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March is National Kidney Month. Since all of us have kidneys there are a few things you should know. There are several things that you can do to help keep them healthy. There are more than 30 million Americans that already have kidney disease. On average, 1 in 3 individuals are at risk for kidney disease due to lifestyle, diabetes, high blood pressure or family history of kidney disease.
The kidneys are fist size and ironically the shape of kidney beans. They are located within both sides of your lower back. Kidney Disease is the gradual loss of kidney function. Your kidneys filter wastes and excess fluids from your blood, which are then excreted in your urine. When chronic kidney disease reaches an advanced stage, dangerous levels of fluid, electrolytes and wastes can build up in your body. Kidney disease effects every part of your body. 

What do they do?

  • Filter waste out of 200 liters of blood every day
  • Regulation of the body’s salt, potassium and acid content
  • Removing of drugs from the body
  • Balancing the body’s fluids
  • Regulating blood pressure
  • Producing an active form of vitamin D that promotes strong, healthy bones.
  • Controlling the production of red blood cells

What are some of the risk factors?

  • Obesity
  • Diabetes
  • High blood pressure
  • Heart and blood vessel (cardiovascular) disease
  • Smoking
  • Being African-American, Native American or Asian-American
  • Family history of kidney disease
  • Abnormal kidney structure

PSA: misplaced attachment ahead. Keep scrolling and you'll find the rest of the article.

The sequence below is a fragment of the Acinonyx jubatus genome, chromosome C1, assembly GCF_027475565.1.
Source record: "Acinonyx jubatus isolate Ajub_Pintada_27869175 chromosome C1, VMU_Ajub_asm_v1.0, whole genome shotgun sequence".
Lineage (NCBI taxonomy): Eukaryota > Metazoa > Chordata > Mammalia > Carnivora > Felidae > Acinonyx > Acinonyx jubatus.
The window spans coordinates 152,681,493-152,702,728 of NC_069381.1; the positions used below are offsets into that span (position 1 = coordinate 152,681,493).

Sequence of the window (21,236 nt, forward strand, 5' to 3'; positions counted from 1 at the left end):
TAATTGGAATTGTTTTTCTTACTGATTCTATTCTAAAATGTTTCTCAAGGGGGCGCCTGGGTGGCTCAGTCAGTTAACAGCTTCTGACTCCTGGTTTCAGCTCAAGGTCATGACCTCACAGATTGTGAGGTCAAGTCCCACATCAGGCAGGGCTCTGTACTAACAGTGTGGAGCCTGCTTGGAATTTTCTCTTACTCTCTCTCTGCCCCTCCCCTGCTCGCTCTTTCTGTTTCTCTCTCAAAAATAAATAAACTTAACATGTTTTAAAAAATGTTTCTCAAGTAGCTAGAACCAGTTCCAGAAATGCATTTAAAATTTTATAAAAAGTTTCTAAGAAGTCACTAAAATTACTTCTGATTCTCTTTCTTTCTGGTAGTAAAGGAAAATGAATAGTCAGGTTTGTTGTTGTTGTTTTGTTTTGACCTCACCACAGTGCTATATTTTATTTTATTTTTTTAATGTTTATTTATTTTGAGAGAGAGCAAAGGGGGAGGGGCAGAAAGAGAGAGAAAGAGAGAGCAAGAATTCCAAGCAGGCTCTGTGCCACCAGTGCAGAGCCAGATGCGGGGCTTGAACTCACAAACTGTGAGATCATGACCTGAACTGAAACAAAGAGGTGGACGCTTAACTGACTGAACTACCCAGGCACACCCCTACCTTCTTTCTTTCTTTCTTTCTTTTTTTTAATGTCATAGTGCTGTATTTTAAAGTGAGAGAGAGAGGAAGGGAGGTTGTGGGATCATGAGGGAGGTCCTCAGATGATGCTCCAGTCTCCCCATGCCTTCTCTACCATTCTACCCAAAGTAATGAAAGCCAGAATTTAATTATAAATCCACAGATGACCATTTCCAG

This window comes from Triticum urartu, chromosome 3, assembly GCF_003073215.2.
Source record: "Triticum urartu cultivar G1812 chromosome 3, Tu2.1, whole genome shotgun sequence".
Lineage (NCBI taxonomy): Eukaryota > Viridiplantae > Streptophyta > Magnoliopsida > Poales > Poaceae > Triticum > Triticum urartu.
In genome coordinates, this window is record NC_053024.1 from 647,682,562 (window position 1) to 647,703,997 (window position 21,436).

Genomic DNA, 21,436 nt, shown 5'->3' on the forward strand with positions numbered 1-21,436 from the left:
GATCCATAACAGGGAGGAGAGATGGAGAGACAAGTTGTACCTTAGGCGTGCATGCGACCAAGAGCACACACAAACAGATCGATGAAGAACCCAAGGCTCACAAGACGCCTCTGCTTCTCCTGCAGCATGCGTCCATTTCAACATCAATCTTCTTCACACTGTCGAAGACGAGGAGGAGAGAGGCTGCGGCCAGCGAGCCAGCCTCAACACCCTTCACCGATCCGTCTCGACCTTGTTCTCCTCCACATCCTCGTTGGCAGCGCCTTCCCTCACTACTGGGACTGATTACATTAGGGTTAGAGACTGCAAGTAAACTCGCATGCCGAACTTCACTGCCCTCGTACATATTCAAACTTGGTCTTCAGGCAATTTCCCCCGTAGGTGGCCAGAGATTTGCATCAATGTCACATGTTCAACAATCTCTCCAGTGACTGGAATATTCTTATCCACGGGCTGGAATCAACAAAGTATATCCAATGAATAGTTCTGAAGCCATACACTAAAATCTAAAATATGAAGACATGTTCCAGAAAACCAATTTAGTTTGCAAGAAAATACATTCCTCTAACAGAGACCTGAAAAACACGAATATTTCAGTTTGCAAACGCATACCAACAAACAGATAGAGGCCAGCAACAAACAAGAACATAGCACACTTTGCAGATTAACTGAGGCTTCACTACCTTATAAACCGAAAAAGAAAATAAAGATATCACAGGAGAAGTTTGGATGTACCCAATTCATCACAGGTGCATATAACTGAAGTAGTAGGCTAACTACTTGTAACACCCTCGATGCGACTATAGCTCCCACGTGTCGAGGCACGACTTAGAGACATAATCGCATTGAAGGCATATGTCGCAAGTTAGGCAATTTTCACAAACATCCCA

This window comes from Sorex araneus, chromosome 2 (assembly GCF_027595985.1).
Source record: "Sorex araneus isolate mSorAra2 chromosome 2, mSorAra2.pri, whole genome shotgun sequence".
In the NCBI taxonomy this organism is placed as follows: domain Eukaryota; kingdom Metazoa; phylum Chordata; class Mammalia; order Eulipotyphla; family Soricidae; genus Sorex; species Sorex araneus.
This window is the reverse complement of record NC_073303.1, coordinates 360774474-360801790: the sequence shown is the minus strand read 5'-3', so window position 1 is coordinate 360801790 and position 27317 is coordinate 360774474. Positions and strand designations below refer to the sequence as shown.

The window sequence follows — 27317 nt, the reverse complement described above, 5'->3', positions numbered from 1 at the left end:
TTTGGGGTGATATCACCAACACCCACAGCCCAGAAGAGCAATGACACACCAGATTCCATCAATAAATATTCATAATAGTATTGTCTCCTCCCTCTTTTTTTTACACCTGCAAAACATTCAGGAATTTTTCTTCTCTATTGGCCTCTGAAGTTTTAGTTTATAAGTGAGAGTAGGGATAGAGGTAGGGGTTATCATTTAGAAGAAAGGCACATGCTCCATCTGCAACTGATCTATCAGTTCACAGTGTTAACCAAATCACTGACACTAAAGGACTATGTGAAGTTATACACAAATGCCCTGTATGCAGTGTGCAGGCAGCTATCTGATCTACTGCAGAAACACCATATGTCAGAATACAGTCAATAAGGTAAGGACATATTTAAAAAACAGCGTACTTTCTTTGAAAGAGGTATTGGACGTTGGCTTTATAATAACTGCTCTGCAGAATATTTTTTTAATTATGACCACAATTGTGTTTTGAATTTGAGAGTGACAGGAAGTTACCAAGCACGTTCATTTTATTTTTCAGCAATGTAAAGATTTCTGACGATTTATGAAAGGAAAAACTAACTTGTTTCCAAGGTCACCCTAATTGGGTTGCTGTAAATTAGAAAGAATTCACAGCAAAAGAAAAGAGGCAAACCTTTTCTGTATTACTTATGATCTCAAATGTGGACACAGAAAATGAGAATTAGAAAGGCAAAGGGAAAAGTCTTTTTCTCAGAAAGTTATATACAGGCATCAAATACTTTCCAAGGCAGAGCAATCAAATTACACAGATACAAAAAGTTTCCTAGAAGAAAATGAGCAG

• Older age

What are few types of kidney disease?

  • Acute kidney failure
  • Anorexia
  • Diabetes
  • Drug Abuse
  • Gestational Hypertension
  • High Blood Pressure
  • Kidney Infection
  • Kidney Stones
  • Lupus
  • UTI

What are a few of the symptoms?

  • Nausea
  • Vomiting
  • Loss of appetite
  • Fatigue and weakness
  • Sleep problems
  • Changes in how much you urinate
  • Decreased mental sharpness
  • Muscle twitches and cramps
  • Swelling of feet and ankles
  • Persistent itching
  • Chest pain, if fluid builds up around the lining of the heart
  • Shortness of breath, if fluid builds up in the lungs
  • High blood pressure (hypertension) that’s difficult to control

What are a few of the complications?

  • Fluid retention, which could lead to swelling in your arms and legs, high blood pressure, or fluid in your lungs (pulmonary edema)
  • A sudden rise in potassium levels in your blood (hyperkalemia), which could impair your heart’s ability to function and may be life-threatening
  • Heart and blood vessel (cardiovascular) disease
  • Weak bones and an increased risk of bone fractures
  • Anemia
  • Decreased sex drive, erectile dysfunction or reduced fertility
  • Damage to your central nervous system, which can cause difficulty concentrating, personality changes or seizures
  • Decreased immune response, which makes you more vulnerable to infection
  • Pericarditis, an inflammation of the saclike membrane that envelops your heart (pericardium)
  • Pregnancy complications that carry risks for the mother and the developing fetus
  • Irreversible damage to your kidneys (end-stage kidney disease), eventually requiring either dialysis or a kidney transplant for survival
Treatment for chronic kidney disease focuses on slowing the progression of the kidney damage, usually by controlling the underlying cause. Chronic kidney disease can progress to end-stage kidney failure, which is fatal without artificial filtering (dialysis) or a kidney transplant. 

Long story short….treat your body well because you only get one. 

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2018-03-17T11:01:54+00:00